5 months ago From sj-r.com
Lawmakers have a choice between an overhaul of Illinois' divorce law or a bill that would set a minimum amount of parenting time for non-custodial parents
State lawmakers have a choice this spring between a wide-reaching overhaul of Illinois' divorce law or a bill with the single aim of setting a minimum amount of parenting time for non-custodial parents.
One bill is a 196-page omnibus that changes dozens of provisions currently on the books. The other, more narrow bill, sets minimum parenting time standards for divorced parents.
Both bills are in amendment stage on the House floor, but it's uncertain when they'll move.
Rep. Kelly Burke, D-Evergreen Park, sponsored the omnibus that she said was drafted based on recommendations made by the Family Law Study Committee, created by a House joint resolution in 2008.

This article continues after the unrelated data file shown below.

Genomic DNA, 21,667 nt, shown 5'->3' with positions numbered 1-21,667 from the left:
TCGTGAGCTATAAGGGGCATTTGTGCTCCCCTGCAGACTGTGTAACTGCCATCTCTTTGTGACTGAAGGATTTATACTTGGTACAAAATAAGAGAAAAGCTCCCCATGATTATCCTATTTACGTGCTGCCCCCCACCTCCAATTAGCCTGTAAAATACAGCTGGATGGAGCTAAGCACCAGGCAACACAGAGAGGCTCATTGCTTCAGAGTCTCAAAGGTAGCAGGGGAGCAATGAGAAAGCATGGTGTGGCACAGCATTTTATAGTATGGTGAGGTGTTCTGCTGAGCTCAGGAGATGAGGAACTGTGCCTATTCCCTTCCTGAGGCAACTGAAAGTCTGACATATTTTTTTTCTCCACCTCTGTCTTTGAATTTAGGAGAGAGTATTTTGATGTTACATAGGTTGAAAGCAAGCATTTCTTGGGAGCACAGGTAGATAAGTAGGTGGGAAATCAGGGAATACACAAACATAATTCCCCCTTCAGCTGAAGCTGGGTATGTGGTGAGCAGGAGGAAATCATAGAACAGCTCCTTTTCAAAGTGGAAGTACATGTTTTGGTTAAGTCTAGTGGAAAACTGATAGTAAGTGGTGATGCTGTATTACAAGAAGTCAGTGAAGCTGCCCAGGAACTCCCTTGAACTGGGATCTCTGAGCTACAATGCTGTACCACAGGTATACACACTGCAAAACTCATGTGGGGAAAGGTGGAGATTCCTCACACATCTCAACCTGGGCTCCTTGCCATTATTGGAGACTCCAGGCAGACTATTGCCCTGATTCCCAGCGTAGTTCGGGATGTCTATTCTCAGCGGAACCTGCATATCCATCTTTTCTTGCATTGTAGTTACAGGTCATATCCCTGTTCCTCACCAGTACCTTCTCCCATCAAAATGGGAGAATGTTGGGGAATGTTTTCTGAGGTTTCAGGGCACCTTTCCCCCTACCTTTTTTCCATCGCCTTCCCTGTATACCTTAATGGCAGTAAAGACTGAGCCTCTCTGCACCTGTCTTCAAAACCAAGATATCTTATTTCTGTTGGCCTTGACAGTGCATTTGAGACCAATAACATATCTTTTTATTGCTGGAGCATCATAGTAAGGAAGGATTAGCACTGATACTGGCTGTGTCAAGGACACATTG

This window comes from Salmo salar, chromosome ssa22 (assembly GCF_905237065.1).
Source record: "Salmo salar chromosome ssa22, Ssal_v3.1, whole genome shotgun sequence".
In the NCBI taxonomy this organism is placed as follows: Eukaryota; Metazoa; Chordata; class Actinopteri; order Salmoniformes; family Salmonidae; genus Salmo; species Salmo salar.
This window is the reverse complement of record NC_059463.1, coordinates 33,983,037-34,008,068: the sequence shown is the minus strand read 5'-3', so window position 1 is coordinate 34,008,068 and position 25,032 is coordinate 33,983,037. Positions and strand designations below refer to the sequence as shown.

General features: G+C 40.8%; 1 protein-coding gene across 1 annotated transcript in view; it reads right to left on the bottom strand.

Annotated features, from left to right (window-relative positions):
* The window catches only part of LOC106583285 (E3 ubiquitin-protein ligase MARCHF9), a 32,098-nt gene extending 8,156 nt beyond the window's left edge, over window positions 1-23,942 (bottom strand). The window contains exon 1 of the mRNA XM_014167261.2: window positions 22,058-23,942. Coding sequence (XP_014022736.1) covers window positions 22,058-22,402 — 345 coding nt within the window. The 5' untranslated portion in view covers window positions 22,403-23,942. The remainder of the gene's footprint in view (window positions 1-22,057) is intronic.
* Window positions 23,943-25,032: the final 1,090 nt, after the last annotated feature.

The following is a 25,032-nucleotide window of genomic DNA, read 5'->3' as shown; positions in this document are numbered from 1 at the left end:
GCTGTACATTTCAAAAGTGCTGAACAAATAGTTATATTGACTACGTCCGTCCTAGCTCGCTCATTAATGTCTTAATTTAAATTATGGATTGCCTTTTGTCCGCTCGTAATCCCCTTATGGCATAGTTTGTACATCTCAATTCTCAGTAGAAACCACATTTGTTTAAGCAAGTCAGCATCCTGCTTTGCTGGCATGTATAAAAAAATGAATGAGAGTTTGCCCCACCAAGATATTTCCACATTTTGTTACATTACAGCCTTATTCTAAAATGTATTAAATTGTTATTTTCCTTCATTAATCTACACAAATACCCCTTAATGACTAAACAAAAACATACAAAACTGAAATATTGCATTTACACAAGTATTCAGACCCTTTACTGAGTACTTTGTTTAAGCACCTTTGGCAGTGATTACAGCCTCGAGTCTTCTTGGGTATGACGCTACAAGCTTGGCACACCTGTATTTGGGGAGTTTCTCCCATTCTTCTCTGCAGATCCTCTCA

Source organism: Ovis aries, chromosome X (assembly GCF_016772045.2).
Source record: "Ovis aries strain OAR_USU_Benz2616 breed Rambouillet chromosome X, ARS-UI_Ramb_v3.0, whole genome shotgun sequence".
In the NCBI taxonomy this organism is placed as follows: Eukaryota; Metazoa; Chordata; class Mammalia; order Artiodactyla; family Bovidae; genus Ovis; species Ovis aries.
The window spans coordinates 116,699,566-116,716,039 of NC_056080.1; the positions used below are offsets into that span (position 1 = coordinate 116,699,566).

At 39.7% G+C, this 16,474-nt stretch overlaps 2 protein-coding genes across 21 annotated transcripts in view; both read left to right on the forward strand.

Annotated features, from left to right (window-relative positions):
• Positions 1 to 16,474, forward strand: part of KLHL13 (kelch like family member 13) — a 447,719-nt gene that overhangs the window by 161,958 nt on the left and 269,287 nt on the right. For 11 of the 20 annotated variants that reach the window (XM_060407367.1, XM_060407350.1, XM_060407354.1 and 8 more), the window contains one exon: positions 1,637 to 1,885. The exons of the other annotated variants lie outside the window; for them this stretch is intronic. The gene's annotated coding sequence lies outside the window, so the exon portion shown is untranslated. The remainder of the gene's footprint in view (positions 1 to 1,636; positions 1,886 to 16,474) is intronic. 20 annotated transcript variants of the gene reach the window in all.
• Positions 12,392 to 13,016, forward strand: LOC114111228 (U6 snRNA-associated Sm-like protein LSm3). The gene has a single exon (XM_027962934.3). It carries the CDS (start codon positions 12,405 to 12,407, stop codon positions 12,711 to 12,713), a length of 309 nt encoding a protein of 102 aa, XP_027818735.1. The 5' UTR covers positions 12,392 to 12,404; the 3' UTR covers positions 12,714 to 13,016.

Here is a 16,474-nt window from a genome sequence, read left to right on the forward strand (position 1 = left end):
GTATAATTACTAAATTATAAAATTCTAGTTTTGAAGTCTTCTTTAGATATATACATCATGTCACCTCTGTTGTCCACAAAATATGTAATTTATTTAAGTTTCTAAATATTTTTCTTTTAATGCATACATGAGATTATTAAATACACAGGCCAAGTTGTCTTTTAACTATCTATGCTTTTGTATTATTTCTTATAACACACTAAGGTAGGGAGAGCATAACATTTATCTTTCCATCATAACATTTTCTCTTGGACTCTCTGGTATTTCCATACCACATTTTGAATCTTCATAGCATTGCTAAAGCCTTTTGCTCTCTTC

On the committee were legislators, attorneys and family advocacy group members.
“The committee was created to revamp the divorce act. They felt it was ready for an overhaul,” Burke said.
One area the committee agreed needed attention was how judges make custody and visitation decisions. Currently, the most typical court-ordered arrangement allows non-custodial parents every other weekend and one day each week with their kids.
An original version of Burke's House Bill 1452 was drafted to include the FLSC's recommendation stating equal parenting time between divorced parents was in a child's best interest.
According to that draft, if parents are not able to come up with their own parenting plan, the courts step in.
“The committee put (a minimum parenting time provision) in the original legislation as a presumption, and that presumption could be rebutted by different circumstances,” Burke said.
According to the original language, judges were to presume that allotting non-custodial parents at least 35 percent of parenting time in a week, or almost 60 hours, was in a child's best interest.
The 60-hour provision wasn't binding, but some parents' rights groups involved with drafting the legislation said it was an improvement over current law they could live with.